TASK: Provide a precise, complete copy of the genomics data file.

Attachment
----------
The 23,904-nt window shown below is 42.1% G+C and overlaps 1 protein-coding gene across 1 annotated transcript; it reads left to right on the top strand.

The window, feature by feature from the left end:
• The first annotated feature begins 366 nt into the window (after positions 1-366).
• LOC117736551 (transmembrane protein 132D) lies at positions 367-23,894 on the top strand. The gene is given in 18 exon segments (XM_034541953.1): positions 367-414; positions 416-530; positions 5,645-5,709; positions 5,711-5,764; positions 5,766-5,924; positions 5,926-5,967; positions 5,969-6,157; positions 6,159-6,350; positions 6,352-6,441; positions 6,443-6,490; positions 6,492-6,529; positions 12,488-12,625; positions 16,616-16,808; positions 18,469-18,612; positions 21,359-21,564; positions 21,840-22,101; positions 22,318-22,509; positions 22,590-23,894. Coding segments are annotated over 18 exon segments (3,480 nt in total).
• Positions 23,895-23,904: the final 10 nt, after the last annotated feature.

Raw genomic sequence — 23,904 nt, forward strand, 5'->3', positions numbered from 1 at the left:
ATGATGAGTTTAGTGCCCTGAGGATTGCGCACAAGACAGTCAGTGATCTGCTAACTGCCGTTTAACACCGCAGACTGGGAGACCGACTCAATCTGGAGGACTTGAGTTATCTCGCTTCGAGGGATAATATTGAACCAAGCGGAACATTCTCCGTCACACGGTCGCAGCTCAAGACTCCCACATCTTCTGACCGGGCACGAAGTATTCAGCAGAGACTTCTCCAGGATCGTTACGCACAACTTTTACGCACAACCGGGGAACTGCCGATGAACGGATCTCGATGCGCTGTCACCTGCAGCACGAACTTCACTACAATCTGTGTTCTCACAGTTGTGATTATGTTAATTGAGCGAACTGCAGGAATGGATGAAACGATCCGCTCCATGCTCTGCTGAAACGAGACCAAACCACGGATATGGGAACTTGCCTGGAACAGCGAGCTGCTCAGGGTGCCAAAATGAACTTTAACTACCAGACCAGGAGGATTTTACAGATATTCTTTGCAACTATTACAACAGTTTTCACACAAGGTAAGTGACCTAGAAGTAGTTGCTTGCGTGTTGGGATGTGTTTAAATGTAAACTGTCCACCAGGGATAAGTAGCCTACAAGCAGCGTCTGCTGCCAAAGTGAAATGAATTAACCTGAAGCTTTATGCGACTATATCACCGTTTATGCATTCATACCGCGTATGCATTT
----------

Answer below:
The 23,904-nt window shown below is 42.1% G+C and overlaps 1 protein-coding gene across 1 annotated transcript; it reads left to right on the top strand.

The window, feature by feature from the left end:
• The first annotated feature begins 366 nt into the window (after positions 1-366).
• LOC117736551 (transmembrane protein 132D) lies at positions 367-23,894 on the top strand. The gene is given in 18 exon segments (XM_034541953.1): positions 367-414; positions 416-530; positions 5,645-5,709; positions 5,711-5,764; positions 5,766-5,924; positions 5,926-5,967; positions 5,969-6,157; positions 6,159-6,350; positions 6,352-6,441; positions 6,443-6,490; positions 6,492-6,529; positions 12,488-12,625; positions 16,616-16,808; positions 18,469-18,612; positions 21,359-21,564; positions 21,840-22,101; positions 22,318-22,509; positions 22,590-23,894. Coding segments are annotated over 18 exon segments (3,480 nt in total).
• Positions 23,895-23,904: the final 10 nt, after the last annotated feature.

Raw genomic sequence — 23,904 nt, forward strand, 5'->3', positions numbered from 1 at the left:
ATGATGAGTTTAGTGCCCTGAGGATTGCGCACAAGACAGTCAGTGATCTGCTAACTGCCGTTTAACACCGCAGACTGGGAGACCGACTCAATCTGGAGGACTTGAGTTATCTCGCTTCGAGGGATAATATTGAACCAAGCGGAACATTCTCCGTCACACGGTCGCAGCTCAAGACTCCCACATCTTCTGACCGGGCACGAAGTATTCAGCAGAGACTTCTCCAGGATCGTTACGCACAACTTTTACGCACAACCGGGGAACTGCCGATGAACGGATCTCGATGCGCTGTCACCTGCAGCACGAACTTCACTACAATCTGTGTTCTCACAGTTGTGATTATGTTAATTGAGCGAACTGCAGGAATGGATGAAACGATCCGCTCCATGCTCTGCTGAAACGAGACCAAACCACGGATATGGGAACTTGCCTGGAACAGCGAGCTGCTCAGGGTGCCAAAATGAACTTTAACTACCAGACCAGGAGGATTTTACAGATATTCTTTGCAACTATTACAACAGTTTTCACACAAGGTAAGTGACCTAGAAGTAGTTGCTTGCGTGTTGGGATGTGTTTAAATGTAAACTGTCCACCAGGGATAAGTAGCCTACAAGCAGCGTCTGCTGCCAAAGTGAAATGAATTAACCTGAAGCTTTATGCGACTATATCACCGTTTATGCATTCATACCGCGTATGCATTT